Curiously enough, My life as an explorer is the title of two books, that were published in 1926 and in 1927. The 1926 one was by Sven Hedin, a man whose adventures in Central Asia are the stuff of legend, and the 1927 book was by Roald Amundsen, one of the greatest Arctic explorers. And I’ve read them both.
The thing that strikes me is that both explorers had to be two of the most self-centered and egotistical individuals ever to walk the earth – and I find it quite funny that the books of these two world-explorers and adventurers end up being mostly about them and only tangentially about the places they visited and the people they knew. Fascinating reads, mind you, but somewhat spoiled by the attitude of the central characters/authors.
Reading Hedin comment that some men were born to wear the spurs, others to wear the saddle, or reading the progressively more hilarious rants of Amundsen about Umberto Nobile (he himself another fine specimen of vain, egotistical man – with an extra side of collusion with the Fascist Regime), was not overly pleasant. In the end, there are books by other explorers and adventurers that at least make you feel it would have been nice meeting them and having a chat over a cool drink.
But comparing these two books with the same title, led me to wonder whether there was (or there is) something in the character of people that went to the farthest corners of the earth looking for adventure, knowledge or some other strange kicks. I was reminded of Roy Chapman Andrews, that was not a very nice person and sometimes that slipped in his self-promoting books, and I thought about Freya Stark commenting scathingly on the adventures of Rosita Forbes. And there’s others, even if they now escape me (yes, I’ve read a lot of adventure diaries and travelogues). We do read these books for the adventure, not for the sympathy of the authors – but sympathetic authors exist even in the adventurers/explorers field, and in the end these are the ones I’m likelier to bring with me afterwards.
The Karavansara Free Library does Sven Hedin, and it’s quite a feat.
A true explorers’ explorer, Hedin had a colossal output of writings, and he is certainly one of the essential authors when it comes to Central Asia and the Silk Road.
“Geographer, topographer, explorer, photographer, travel writer, and illustrator of his own works”, to quote Wikipedia, Hedin did more than anyone else for the exploration of Central Asia, and his accounts are a collection of sharp scientific observation, anecdotal narrative and adventure.
Sometimes more academical than the works of Rosita Forbes and Emily Hahn, Hedin’s books can sometimes sound a tiny little bit self-celebratory, but really, the man was all over Asia and really went where no man had gone before. Well, no European man at least.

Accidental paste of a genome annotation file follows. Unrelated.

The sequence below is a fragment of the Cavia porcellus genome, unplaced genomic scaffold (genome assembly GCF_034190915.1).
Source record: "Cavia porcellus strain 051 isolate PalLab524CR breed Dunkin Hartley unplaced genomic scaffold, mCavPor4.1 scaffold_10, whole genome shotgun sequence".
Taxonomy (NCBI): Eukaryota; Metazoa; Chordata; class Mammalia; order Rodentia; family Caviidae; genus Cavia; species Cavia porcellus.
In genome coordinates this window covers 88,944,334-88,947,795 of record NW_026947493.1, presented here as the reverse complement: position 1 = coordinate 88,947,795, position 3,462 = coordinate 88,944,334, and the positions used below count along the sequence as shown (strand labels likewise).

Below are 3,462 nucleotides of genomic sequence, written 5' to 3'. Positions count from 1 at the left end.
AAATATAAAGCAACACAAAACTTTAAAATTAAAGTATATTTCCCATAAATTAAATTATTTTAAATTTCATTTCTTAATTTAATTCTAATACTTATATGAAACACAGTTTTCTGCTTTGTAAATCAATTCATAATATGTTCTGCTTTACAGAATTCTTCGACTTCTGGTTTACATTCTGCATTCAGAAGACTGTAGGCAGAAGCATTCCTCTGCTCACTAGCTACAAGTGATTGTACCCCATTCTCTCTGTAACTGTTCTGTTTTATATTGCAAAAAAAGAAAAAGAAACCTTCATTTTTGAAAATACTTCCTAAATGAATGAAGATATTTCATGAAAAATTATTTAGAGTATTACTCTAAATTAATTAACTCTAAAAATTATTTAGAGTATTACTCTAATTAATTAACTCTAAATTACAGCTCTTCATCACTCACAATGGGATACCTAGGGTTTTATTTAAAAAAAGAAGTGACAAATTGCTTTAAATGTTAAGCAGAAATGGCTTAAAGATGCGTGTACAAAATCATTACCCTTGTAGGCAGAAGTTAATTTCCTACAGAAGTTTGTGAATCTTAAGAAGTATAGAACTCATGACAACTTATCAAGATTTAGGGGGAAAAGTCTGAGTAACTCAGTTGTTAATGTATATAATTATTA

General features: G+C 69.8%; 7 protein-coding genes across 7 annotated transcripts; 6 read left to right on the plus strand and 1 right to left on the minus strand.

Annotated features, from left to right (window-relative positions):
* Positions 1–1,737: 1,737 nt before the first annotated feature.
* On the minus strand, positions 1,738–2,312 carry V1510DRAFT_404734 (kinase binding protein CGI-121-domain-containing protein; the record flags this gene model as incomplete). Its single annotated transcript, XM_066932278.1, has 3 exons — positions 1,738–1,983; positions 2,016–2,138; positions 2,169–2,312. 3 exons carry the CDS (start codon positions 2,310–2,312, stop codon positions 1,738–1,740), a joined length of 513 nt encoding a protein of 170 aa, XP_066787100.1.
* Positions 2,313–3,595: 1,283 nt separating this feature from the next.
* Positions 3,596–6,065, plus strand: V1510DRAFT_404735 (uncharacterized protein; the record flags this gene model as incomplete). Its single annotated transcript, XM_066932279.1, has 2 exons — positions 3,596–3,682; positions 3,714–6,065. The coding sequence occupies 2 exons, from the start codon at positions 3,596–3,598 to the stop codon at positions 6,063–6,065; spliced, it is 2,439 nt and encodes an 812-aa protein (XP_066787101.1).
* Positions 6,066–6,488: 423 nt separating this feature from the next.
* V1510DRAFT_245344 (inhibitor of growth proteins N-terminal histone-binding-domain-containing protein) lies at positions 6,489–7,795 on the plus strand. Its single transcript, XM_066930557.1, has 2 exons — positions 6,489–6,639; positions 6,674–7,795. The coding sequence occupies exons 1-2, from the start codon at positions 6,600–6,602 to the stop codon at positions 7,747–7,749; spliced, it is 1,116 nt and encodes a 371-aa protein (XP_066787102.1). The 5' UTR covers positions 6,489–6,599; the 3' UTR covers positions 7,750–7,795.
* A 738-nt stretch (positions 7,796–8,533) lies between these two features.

Granted, he sometimes sounds like he was too much in love of his own myth, and certainly being chummy with Hitler (that was a fan of his) did not do any good for his post-war popularity, but in all fairness he soon found out what monsters he was being chummy with, and he did what he could to stop their madness.
“He was a pioneer and pathfinder in the transitional period to a century of specialized research. No other single person illuminated and represented unknown territories more extensively than he.”
The Internet Archive holds a wealth of his books, but here we will only list a few titles, let’s say Sven Hedin’s Essential Bookshelf. Continue reading →
The Smigunovs, or Smigs as Ella Maillart called them, traveled with Fleming and Maillart from Peking to Lanzhou, where they were stopped by the Chinese authorities, and turned back – thus disappearing from our story.
We do not have a photograph of them, and biographical informations are sketchy at best.
Stepan Ivanovich Smigunov was a former commanding officer of a Russian poison gas squad during the Great War, and had come to the Chinese-Mongolian border with a group of other disbanded Russian soldiers fleeing the Bolshevik revolution. Together with his wife Nina – apparently, the brains of the outfit – he started running a business in Tsaidan.
Both Stepan and Nina spoke Mongolian, Turkish and Chinese, and knew the area inside out.
They were therefore hired by geologist Erik Norin, a member of the Sven Hedin expedition that had been stopped by General Ma Zhongying (we’ll talk about him, one of these nights).
Norin was set on getting out of the Xinjian area, and together with the Smigunovs they traveled south, to India but, the road been blocked, they turned east, and finally ended in Tientsin. Continue reading →
Henning Haslund was a Danish explorer.
In the early 1920s he was part of an expedition to Central Asia led by his old military academy chum Carl Krebs.
The idea was to get there and set up a dairy farm.
What happened next is the subject of Mongolian Adventure, that Haslund published somewhere back in the first half of the 20th century; a thick, massive, highly satisfactory book that the fine guys of the Long Riders’ Guild* have reprinted a few years back.
I was given the book as a gift by a friend – and what a wonder it is! Continue reading →